9. Scratching on Crayon: This an old trick that school-aged kids love: Use pastel crayons to color an entire sheet of paper. You can use a solid color, make rainbows, big bubbles, or stripes. Whatever. It doesn’t matter. When you’re done, go over the whole thing with the black crayon until it’s solid black. Now you can use your fingernail (or a sharp object, like a paper clip or the edge of a penny) to write by scratching off the black layer, and voila! Your writing reveals a rainbow of color beneath.
  10. Ambidexterity: Are you right-handed? Write with your left hand. Left-handed? Use your right. It feels awkward at first, but if you concentrate, you should be able to scrawl something legible using your opposite hand (yes, I know this because I have actually done some of these crazy things. What? You think I make this stuff up?).
  11. Stay at Your Computer: Okay, so you want to switch things up, but you just can’t pry yourself away from your beloved computer? You can still get creative. Try writing in white text on a black background. Or try lime green on a dark purple background. Zoom in and make your text huge, or zoom out and make it miniscule. Write bold or in italics. Find some unusual fonts on your computer and write with those. Try script fonts or big, bold fonts in different sizes.
  12. Wear Your Words: All you need is a Sharpie (better yet, try some colored Sharpies) and a cheap, white tee shirt. Stretch the fabric around something firm, and start writing. Hey, if you ever become a world-famous novelist, that tee shirt is going to be worth big bucks!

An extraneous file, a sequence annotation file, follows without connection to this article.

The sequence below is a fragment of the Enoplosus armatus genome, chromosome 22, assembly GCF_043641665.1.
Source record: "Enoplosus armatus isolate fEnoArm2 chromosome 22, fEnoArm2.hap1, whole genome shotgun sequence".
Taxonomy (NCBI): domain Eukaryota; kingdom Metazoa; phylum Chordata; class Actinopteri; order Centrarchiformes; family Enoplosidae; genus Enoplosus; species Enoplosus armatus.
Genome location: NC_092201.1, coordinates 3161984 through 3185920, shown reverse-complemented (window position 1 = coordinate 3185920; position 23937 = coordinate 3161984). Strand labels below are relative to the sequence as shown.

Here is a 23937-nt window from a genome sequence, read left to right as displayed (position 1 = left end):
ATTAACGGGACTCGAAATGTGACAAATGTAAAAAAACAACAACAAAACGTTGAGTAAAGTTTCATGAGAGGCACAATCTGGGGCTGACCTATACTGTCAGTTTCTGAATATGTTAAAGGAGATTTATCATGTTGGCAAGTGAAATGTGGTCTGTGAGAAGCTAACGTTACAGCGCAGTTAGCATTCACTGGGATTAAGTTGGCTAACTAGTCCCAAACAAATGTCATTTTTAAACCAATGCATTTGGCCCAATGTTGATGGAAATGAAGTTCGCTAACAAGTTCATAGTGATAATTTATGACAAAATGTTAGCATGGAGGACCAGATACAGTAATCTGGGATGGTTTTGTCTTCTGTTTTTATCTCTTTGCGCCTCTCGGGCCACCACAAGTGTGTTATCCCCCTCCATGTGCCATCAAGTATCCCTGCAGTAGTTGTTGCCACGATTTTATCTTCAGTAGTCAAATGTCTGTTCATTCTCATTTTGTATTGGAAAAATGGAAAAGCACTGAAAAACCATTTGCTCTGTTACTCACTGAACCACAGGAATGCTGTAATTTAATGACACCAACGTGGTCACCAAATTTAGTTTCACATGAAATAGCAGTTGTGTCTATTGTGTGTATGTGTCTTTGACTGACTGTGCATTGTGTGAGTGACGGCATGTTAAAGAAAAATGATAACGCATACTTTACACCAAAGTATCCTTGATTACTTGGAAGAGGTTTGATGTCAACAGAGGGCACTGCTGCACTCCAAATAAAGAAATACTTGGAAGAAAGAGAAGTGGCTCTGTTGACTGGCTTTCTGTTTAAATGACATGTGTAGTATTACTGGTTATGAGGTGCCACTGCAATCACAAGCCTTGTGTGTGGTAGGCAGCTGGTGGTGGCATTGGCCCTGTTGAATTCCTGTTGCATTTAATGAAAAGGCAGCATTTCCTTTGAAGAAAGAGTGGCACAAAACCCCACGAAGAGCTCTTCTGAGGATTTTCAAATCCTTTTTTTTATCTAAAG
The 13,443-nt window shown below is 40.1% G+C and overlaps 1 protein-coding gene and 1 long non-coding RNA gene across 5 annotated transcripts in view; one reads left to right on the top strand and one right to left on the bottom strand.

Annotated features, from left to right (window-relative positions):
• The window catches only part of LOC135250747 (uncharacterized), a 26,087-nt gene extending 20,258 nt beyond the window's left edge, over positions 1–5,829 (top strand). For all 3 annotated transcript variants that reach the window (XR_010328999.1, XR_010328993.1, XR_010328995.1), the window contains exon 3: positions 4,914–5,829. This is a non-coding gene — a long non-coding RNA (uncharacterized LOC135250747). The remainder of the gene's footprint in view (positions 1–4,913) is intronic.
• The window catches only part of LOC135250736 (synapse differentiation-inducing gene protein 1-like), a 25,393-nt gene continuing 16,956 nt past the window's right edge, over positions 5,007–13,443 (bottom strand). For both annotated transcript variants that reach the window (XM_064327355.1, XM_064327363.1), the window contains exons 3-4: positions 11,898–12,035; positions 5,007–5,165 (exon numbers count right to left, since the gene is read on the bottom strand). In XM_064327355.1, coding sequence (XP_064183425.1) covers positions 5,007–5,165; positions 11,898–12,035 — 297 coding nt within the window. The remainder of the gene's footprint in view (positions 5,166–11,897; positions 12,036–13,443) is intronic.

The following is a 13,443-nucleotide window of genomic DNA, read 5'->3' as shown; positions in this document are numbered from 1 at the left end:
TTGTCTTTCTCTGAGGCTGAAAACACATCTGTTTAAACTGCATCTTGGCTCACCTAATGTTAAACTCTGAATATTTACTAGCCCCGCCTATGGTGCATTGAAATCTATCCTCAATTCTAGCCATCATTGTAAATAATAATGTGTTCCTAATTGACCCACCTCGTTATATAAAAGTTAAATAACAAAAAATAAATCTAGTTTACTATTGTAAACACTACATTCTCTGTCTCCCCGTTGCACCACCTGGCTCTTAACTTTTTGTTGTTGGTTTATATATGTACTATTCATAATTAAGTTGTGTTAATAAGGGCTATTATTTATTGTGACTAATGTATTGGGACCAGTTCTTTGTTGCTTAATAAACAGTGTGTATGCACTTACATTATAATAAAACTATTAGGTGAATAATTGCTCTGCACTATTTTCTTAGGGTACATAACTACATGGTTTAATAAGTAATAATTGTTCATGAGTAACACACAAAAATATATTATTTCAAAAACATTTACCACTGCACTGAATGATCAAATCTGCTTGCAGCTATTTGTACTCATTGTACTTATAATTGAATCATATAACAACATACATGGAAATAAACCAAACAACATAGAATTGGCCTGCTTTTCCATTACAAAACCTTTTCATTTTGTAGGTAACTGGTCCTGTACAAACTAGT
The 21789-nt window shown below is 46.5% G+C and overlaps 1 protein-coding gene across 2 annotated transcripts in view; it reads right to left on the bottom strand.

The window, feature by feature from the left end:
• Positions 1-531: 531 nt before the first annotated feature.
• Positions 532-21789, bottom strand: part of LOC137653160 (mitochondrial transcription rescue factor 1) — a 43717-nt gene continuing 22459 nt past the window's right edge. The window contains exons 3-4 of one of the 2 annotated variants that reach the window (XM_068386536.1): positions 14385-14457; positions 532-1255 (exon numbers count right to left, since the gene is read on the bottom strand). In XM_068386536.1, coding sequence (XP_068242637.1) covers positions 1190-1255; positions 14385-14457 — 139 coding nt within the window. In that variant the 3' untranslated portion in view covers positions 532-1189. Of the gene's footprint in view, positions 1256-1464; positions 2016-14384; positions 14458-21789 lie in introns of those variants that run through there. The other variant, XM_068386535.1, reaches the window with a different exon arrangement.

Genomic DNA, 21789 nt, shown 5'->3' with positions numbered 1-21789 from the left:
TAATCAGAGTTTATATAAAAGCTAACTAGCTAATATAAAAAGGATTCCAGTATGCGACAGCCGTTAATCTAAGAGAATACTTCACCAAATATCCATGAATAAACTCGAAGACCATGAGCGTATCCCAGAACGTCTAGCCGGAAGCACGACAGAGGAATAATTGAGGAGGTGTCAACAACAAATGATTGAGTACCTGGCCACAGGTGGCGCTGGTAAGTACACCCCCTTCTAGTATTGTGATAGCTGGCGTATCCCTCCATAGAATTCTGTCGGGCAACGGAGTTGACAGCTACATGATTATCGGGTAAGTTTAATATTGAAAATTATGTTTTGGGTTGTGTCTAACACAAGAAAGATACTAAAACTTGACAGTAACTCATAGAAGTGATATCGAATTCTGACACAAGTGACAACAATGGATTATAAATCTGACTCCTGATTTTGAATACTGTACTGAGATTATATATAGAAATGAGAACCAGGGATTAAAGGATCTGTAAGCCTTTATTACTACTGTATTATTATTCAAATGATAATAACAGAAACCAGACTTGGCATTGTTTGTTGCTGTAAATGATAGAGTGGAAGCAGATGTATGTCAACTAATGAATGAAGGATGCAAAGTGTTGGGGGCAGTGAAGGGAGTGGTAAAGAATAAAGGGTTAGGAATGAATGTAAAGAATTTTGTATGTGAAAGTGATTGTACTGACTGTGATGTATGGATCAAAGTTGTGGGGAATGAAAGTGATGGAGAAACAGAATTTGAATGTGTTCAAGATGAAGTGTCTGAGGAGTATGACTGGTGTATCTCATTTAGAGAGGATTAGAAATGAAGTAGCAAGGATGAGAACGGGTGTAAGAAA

13. Make a Mural: You can buy rolls of paper at art supply stores and even at home improvement stores. Roll it out and attach it to the wall. Masking tape works well for this, and a good place for this activity is on a garage door or a wall in a long hallway. Now you’re really mixing things up; you’re standing, writing on oversized paper, using a vertical surface, and as an added bonus, you can get out your colored markers and really liven things up.
  14. Revisit Your Childhood: Earlier I mentioned writing with paints and paintbrushes. Try doing it with finger paints (I bet you’re going to need that oversized paper for this one). You’ll probably get dirty, so dress accordingly (you can wear that tee shirt you wrote on). This is another great one to do with kids.
  15. Carvings: You’d be surprised at all the things you can carve — pieces of firewood, an old candle, your kitchen table. I’m kidding. Don’t wreck your kitchen table. But carving words slows down the writing process, which means you’ll put more thought into what you’re saying and you’ll take greater care with your grammar. Use a knife, an awl, or some other sharp instrument to whittle your words.
  16. Shoe Boxes: Got an old shoe box lying around? I once co-wrote a story with a friend on the inside of a shoe box. Many years later, she found it and showed it to me. The story wasn’t half bad!

I’m sure there’s some scientific reasoning that explains why these writing activities turn up the heat on creativity. I’m no scientist, but I do know when my own creativity is in high gear. I have actually tried several of these unusual and quirky writing activities, and I clearly recall that they got me thinking in different ways. I almost always came up with things to write about that otherwise never would have occurred to me.

Are you willing to try any of these writing activities to see if they boost your creativity? Which ones sound the most fun? Why do you suppose changing your environment or writing in a different position or with different tools can stimulate creativity? Share your thoughts by leaving a comment, and keep writing!

Ready Set Write a Guide to Creative Writing